HAUPPAUGE, N.Y. – A cunning con duped a Long Island neighborhood by posing as a friendly cop — while shaking down hookers, drug dealers and speeders for payoffs, authorities said Wednesday.
"He had the kids idolizing him like he was a super police officer," said Henry Terry's neighbor Diana Hoffman. "He would come out in his uniform every day, like he was going to work. He would flash his lights for the kids. He would let them play with the siren."
But instead of being a super trooper, Terry was a brazen con man wearing a fake uniform, authorities said.
He dressed up as a cop each day to perpetrate a life-encompassing scam in which he posed as an officer to shake down crooks and reap rewards from neighbors, whom he convinced to hand over expensive goods, Suffolk County District Attorney Tom Spota said.
The scam worked, even though the 24-year-old could hardly keep his story straight, sometimes saying he was a police sergeant, sometimes a parole officer and occasionally some other law-enforcement figure, Spota said.
Terry even allegedly came up with a bogus business card, giving himself the rank of "district commander" of a non-existent police unit.
"He had me fooled the whole time — the whole time," said David Tejeda, 21, who shared an apartment with Terry in Holbrook.
"He told me he was a State Police officer."
In reality, Terry was unemployed and a convicted criminal on probation for an arson arrest.
But with his handcuffs, uniform, cop car, fake gun and badge, Terry's act was very convincing, authorities said.
"He always had stories. It was like watching an episode of 'Cops,' " said neighbor Wendy Recchia, who said she heard Terry regale residents with tales of his police heroism.
Equipped with this phony law-enforcement identity, Terry started making himself rich, sources said.
In one alleged scam, he got himself a 2005 Hummer from a local man who believed he was a cop. Terry told the victim he needed it for police business, and convinced the man he would be reimbursed, a law enforcement source said.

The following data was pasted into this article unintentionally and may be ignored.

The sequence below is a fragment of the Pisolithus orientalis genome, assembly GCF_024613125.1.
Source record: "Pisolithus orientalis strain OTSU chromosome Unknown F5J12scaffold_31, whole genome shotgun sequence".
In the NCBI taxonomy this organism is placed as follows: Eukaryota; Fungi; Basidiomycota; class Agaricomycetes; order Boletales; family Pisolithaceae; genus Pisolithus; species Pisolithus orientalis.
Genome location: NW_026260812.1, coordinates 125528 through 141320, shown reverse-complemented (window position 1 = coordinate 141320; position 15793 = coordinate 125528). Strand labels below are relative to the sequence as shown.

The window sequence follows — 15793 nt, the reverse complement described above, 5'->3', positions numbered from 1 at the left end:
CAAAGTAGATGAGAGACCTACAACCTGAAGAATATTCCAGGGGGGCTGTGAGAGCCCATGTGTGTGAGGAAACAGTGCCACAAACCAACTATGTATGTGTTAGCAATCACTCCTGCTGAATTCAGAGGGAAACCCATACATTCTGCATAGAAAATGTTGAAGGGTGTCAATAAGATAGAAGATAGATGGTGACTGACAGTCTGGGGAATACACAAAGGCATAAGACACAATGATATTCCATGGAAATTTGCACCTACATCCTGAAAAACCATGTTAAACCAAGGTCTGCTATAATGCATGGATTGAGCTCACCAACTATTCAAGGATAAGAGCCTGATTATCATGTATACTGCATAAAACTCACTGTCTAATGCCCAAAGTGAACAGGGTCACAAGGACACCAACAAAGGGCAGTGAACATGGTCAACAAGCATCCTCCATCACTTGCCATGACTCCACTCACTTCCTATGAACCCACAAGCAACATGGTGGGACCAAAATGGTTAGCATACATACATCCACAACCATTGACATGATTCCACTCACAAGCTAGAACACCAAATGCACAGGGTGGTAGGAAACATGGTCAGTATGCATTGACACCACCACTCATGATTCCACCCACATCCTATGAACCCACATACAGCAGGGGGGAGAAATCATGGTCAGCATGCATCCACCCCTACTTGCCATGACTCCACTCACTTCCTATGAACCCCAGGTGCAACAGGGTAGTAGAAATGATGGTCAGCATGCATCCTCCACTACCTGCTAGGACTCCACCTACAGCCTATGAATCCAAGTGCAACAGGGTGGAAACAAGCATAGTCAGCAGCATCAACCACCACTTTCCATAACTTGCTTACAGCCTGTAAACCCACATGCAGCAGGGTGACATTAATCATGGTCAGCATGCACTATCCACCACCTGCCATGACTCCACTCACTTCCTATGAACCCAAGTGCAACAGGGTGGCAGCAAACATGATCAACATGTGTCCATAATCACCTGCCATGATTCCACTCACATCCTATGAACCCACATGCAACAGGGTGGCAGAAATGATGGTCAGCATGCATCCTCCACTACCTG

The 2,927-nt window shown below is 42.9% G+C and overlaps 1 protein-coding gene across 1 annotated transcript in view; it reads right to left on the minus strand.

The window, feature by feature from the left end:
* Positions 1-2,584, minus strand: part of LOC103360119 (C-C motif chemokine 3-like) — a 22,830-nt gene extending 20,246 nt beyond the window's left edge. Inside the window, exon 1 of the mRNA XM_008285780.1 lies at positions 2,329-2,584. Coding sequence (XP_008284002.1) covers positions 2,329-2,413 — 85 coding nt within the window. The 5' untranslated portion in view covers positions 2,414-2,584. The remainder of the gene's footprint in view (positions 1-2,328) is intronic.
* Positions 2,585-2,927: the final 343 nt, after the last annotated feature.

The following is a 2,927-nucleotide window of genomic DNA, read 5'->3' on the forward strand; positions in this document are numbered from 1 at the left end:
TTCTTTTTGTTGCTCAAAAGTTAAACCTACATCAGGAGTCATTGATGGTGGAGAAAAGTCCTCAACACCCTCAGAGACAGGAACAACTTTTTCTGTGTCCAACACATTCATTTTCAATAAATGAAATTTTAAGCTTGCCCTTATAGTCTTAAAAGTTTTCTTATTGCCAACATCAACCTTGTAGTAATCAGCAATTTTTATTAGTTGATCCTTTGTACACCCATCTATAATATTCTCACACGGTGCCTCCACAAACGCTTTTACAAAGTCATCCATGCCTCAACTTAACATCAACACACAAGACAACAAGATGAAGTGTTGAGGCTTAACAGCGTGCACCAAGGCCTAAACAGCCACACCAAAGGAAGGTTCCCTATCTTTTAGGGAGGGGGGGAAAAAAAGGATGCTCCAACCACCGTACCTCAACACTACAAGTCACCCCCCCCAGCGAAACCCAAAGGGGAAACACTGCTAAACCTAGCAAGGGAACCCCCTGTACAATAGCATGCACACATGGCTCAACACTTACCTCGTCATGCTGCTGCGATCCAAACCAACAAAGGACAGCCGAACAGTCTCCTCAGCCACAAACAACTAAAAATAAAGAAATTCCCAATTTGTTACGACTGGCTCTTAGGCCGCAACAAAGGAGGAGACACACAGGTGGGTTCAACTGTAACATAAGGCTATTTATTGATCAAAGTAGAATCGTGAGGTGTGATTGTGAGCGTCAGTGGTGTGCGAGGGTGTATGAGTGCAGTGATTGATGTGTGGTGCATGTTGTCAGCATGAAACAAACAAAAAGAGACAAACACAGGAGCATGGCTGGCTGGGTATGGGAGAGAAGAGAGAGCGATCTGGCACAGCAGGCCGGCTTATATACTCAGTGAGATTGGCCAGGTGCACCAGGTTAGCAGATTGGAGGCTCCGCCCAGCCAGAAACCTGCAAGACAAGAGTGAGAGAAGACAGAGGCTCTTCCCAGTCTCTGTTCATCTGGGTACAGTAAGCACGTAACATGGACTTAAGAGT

In another scam, he allegedly told a victim that he needed a 1994 Toyota Land Cruiser for an FBI investigation. He eventually got the person to hand it over to him, but then sold it off and pocketed the money, Spota said.
Terry allegedly also cruised around town pulling people over for traffic violations.
"He was doing police duties," said Tejeda, who witnessed Terry in action. "He would pull people over, but never wrote tickets."
In one encounter, Terry went to an area known for prostitution and staged a phony arrest of a man and a woman he caught together, Spota said. He let the pair go after allegedly shaking them down for $100.
He was outfitted as well as a real officer. His vehicle was the consummate cop car — a late-model Ford Crown Victoria complete with lights and sirens and a public-address system, neighbors said.
He also had 10 cell phones and a bulletproof vest, Spota said. The finishing touch as a clipboard with realistic forms on which he recorded, in detail, every time he allegedly pulled someone over. Real cops found dozens of reports in Terry's documents.
Spota said it was "disturbing" that Terry was able to buy his fake police equipment — including realistic pistols — via the Internet.
The DA was particularly incensed about the fact that Terry's wore 9/11 commemorative patches on his bogus uniform.
The scam went on for four months, and came to the attention of authorities after the person who gave the Land Cruiser to Terry got suspicious and reported him. Terry was busted late last month.
At his arraignment yesterday before Suffolk County Judge Randall Hinrichs in Riverhead, Terry pleaded not guilty to third-degree grand larceny and impersonating a police officer, and was ordered held in lieu of $150,000 bond or $75,000 cash bail.